The Pastry Party Bus rolled up to the Syrian Sweets Exchange to cheers.
Volunteers and a few hungry customers already in line clapped and waved at the school bus carrying about a dozen Syrian refugees and their platters of baked goodies.
A few of the bus riders laughed at the warm welcome. This was all for them.
For the second weekend in a row, Syrian women and their families had gathered at Grace St. Paul’s Episcopal Church, 2331 E. Adams St., to sell treats from their kitchens.
Many had been baking for days, using recipes passed on to them by mothers and grandmothers, to share with the Tucson community.
Organized by members of Arizona Welcomes Refugees, a group started by state Sen. Steve Farley, the first Syrian Sweets Exchange on Sunday, Dec. 11, drew such a crowd that it sold out within the first hour, said Nour Jandali, a member of Tucson’s Syrian community. Jandali moved to the U.S. from Syria about 23 years ago.
Melanie Cooley, an organizer of the event, guessed that anywhere between 300 and 400 customers came to the first bake sale.
Cooley estimated as many as 500 people showed up the second time around.
The next Saturday, they handed out about 375 pastry boxes. That’s not including all of the customers who shopped without a box.
One guy even brought his own Tupperware container.
Many came shopping for Christmas gifts or desserts for a holiday party.
The women took the first week’s success seriously. On the second weekend, they stuffed their tables with treats instead of bringing just a few platters.
A few extra women also joined the mix that week, bringing the total head count of bakers to about 20, Cooley said.
The attitude: “You want food? We will bring you food,” Cooley added.
And bring it they did.
Some of the women began gathering around 8 a.m. that Saturday at an apartment complex to board the Syrian Sweets Express — a school bus borrowed from the Islamic Center of Tucson’s Al-Huda Islamic School. The bus made several pickups on the way to the church.
For some women, getting around can be a challenge if the family lacks a car or only the husband has a driver’s license and is working.
Hence the bus.
As the event started and customers streamed between tables, some children wandered the area while others stayed close to their mothers, helping sell tables full of sweets, cups of Syrian coffee and more savory samplings.
Money changed hands and so did languages, with the women saying, “Thank you” and the customers learning the Arabic: “Shukran.”
Each family keeps 100 percent of the money earned, putting it toward bills that pile up or gifts for children.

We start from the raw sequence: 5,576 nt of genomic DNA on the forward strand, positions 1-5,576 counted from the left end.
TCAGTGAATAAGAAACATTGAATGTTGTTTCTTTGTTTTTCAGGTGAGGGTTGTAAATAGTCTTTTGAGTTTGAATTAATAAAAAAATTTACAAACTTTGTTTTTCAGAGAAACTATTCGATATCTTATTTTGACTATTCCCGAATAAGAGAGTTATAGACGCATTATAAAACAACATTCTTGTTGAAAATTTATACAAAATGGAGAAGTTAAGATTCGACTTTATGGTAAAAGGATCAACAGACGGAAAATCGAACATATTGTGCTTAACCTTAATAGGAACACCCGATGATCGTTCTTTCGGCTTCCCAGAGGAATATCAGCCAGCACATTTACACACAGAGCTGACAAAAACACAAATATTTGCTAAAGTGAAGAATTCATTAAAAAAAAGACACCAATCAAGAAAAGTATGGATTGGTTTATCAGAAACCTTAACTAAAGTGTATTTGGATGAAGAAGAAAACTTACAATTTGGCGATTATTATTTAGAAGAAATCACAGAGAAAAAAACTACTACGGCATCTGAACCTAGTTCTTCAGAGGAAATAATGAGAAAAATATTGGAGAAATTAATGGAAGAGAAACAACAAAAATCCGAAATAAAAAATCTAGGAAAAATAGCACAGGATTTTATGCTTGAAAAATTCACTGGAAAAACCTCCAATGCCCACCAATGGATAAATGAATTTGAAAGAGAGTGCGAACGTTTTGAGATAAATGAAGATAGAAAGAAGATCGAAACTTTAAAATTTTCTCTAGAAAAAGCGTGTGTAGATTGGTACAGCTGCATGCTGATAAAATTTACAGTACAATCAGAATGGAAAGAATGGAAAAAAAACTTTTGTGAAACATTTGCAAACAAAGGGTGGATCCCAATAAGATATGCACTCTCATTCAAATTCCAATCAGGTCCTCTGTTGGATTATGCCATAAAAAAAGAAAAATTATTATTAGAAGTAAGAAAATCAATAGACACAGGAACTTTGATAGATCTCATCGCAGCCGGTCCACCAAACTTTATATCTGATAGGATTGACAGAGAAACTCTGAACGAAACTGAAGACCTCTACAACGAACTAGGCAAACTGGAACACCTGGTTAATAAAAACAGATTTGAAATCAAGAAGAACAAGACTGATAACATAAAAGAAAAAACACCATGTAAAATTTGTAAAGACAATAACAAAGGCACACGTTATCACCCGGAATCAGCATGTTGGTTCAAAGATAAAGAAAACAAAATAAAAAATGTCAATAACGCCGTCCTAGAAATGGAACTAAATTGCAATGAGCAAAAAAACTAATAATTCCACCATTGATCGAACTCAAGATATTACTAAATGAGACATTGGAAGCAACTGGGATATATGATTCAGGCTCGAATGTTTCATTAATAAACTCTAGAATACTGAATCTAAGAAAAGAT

The bake sale opened at 9:30 a.m. and finished two hours later. A line of people waited outside the tent until nearly 11 a.m.
Sarah Gzemski, a publicity and publications coordinator for the University of Arizona’s Poetry Center, hit up the bake sale the first time with friends, but by the time they arrived, many of the sweets were gone.
The second weekend, Gzemski got up early and was one of the first in line.
“It was amazing and full,” she said the first bake sale. “So many people came out. It was joyful and everyone was just enjoying their sweets.”
For many of the women baking, the sales meant a chance to get out of the house and interact with the greater community and one another.
“I’m very happy to be here and working with the ladies from Syria to serve the community,” said Ahed Al Asmi, a 26-year-old mom of three from Daraa, Syria, whose family has been in the U.S. for about three months.
Rania Kanawati, an organizer and Tucsonan who moved to the U.S. from Syria more than 20 years ago, translated.
Marwa Al Fandi, 27, is also from Daraa. Her family has been here for four months.
Baking for Tucson has kept her busy — a welcome distraction from recent events the previously besieged city of Aleppo, where many of these families still have connections.
“People want to help Aleppo,” Farley said at the bake sale. “This is a very tangible way to help.”
And for these women and their families, the community support at the bake sales overcame any sort of language barrier.
“They were so happy because first of all, they see on TV that the U.S. does not want Syrians,” Jandali said.
“But then they see all of these Tucson people. ... They were telling people, ‘We are glad we came to Tucson because they are welcoming here.’”
In the Middle East, Syria has a reputation for its sweets, Cooley said she has learned.
Not only has the bake sale given these women something to do, but now they have something to offer.
“I was visiting with another one of my friends this week and she was talking about how meaningful it is for her to get to share Syrian culture and to get to share who they are,” Cooley said.
“Food is really integral to their culture and hospitality and the preparing of food, and they are quite passionate about it, so getting to share that with a new neighbor and connect with people through food and being able to actually offer something is really meaningful to them.”
This is not the last time Tucson will have a chance to sample Syrian sweets, organizers said. An email subscription will keep interested people up-to-date on Syrian sweets in Tucson. This is only the start.
“They don’t need language for this,” Farley said. “When you cook the most delicious sweets ever, that speaks louder than any language.”